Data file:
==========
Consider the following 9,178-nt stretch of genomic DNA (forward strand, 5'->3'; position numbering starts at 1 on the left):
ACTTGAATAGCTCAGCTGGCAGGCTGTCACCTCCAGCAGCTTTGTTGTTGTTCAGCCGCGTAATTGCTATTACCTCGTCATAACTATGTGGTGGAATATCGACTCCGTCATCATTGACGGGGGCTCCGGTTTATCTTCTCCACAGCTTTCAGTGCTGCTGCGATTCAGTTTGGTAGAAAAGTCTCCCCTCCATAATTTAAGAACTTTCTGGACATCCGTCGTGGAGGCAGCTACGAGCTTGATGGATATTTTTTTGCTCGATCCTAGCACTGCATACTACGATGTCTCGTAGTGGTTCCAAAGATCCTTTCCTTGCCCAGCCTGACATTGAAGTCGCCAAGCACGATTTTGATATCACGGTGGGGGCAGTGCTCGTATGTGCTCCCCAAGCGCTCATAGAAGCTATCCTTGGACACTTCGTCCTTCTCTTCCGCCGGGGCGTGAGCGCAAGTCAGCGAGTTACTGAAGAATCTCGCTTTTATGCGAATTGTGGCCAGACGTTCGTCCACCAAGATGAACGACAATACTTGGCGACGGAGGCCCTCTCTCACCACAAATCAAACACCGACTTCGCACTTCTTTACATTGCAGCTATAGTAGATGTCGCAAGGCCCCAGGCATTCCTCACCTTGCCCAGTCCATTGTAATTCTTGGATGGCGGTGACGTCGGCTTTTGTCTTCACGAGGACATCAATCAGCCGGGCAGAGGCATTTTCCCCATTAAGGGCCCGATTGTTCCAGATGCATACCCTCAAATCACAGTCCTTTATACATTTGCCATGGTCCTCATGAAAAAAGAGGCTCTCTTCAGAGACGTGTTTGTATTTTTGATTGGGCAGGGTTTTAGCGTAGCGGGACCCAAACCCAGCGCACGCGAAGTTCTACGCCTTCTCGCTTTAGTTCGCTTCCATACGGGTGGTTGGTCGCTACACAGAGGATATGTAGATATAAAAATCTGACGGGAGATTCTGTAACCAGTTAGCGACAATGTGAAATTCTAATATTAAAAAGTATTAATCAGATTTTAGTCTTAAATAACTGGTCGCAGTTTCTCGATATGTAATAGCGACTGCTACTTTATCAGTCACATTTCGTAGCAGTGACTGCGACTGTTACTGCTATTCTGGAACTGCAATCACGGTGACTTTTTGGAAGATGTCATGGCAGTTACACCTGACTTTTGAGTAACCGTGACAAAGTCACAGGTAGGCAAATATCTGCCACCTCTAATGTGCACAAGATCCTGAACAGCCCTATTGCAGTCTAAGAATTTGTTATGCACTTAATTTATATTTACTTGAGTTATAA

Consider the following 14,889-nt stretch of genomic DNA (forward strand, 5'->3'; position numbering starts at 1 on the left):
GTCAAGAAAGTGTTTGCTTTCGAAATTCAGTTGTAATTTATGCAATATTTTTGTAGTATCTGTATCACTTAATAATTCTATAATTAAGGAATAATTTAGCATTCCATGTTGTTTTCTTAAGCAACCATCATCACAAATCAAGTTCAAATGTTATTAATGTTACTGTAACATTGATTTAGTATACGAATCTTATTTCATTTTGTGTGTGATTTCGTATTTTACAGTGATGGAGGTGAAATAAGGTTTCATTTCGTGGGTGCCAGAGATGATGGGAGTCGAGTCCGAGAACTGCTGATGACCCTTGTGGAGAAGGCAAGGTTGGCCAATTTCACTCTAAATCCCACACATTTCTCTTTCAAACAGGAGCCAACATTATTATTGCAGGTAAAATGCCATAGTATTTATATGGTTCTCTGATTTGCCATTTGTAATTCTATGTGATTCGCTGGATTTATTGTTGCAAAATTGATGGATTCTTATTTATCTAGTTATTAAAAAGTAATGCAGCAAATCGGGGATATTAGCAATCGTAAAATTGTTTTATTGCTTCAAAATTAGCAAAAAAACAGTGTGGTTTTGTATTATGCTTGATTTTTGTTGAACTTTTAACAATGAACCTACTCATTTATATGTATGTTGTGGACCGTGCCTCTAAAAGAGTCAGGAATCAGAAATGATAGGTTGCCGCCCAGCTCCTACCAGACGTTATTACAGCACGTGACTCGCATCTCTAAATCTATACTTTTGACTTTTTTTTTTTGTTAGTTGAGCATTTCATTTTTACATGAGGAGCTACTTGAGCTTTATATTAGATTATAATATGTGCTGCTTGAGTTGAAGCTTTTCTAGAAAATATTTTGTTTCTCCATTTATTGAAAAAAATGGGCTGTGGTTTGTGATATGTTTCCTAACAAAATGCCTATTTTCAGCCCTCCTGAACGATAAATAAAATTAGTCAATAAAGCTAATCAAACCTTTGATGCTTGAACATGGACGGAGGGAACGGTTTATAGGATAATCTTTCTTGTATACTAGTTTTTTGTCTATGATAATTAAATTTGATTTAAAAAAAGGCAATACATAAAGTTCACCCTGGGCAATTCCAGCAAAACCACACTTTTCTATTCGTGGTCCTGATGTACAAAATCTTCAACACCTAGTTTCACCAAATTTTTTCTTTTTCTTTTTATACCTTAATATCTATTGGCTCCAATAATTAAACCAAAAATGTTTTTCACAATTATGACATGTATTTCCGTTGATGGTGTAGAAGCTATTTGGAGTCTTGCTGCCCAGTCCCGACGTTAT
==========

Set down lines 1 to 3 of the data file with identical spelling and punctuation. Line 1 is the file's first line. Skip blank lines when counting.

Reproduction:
Consider the following 9,178-nt stretch of genomic DNA (forward strand, 5'->3'; position numbering starts at 1 on the left):
ACTTGAATAGCTCAGCTGGCAGGCTGTCACCTCCAGCAGCTTTGTTGTTGTTCAGCCGCGTAATTGCTATTACCTCGTCATAACTATGTGGTGGAATATCGACTCCGTCATCATTGACGGGGGCTCCGGTTTATCTTCTCCACAGCTTTCAGTGCTGCTGCGATTCAGTTTGGTAGAAAAGTCTCCCCTCCATAATTTAAGAACTTTCTGGACATCCGTCGTGGAGGCAGCTACGAGCTTGATGGATATTTTTTTGCTCGATCCTAGCACTGCATACTACGATGTCTCGTAGTGGTTCCAAAGATCCTTTCCTTGCCCAGCCTGACATTGAAGTCGCCAAGCACGATTTTGATATCACGGTGGGGGCAGTGCTCGTATGTGCTCCCCAAGCGCTCATAGAAGCTATCCTTGGACACTTCGTCCTTCTCTTCCGCCGGGGCGTGAGCGCAAGTCAGCGAGTTACTGAAGAATCTCGCTTTTATGCGAATTGTGGCCAGACGTTCGTCCACCAAGATGAACGACAATACTTGGCGACGGAGGCCCTCTCTCACCACAAATCAAACACCGACTTCGCACTTCTTTACATTGCAGCTATAGTAGATGTCGCAAGGCCCCAGGCATTCCTCACCTTGCCCAGTCCATTGTAATTCTTGGATGGCGGTGACGTCGGCTTTTGTCTTCACGAGGACATCAATCAGCCGGGCAGAGGCATTTTCCCCATTAAGGGCCCGATTGTTCCAGATGCATACCCTCAAATCACAGTCCTTTATACATTTGCCATGGTCCTCATGAAAAAAGAGGCTCTCTTCAGAGACGTGTTTGTATTTTTGATTGGGCAGGGTTTTAGCGTAGCGGGACCCAAACCCAGCGCACGCGAAGTTCTACGCCTTCTCGCTTTAGTTCGCTTCCATACGGGTGGTTGGTCGCTACACAGAGGATATGTAGATATAAAAATCTGACGGGAGATTCTGTAACCAGTTAGCGACAATGTGAAATTCTAATATTAAAAAGTATTAATCAGATTTTAGTCTTAAATAACTGGTCGCAGTTTCTCGATATGTAATAGCGACTGCTACTTTATCAGTCACATTTCGTAGCAGTGACTGCGACTGTTACTGCTATTCTGGAACTGCAATCACGGTGACTTTTTGGAAGATGTCATGGCAGTTACACCTGACTTTTGAGTAACCGTGACAAAGTCACAGGTAGGCAAATATCTGCCACCTCTAATGTGCACAAGATCCTGAACAGCCCTATTGCAGTCTAAGAATTTGTTATGCACTTAATTTATATTTACTTGAGTTATAA

Consider the following 14,889-nt stretch of genomic DNA (forward strand, 5'->3'; position numbering starts at 1 on the left):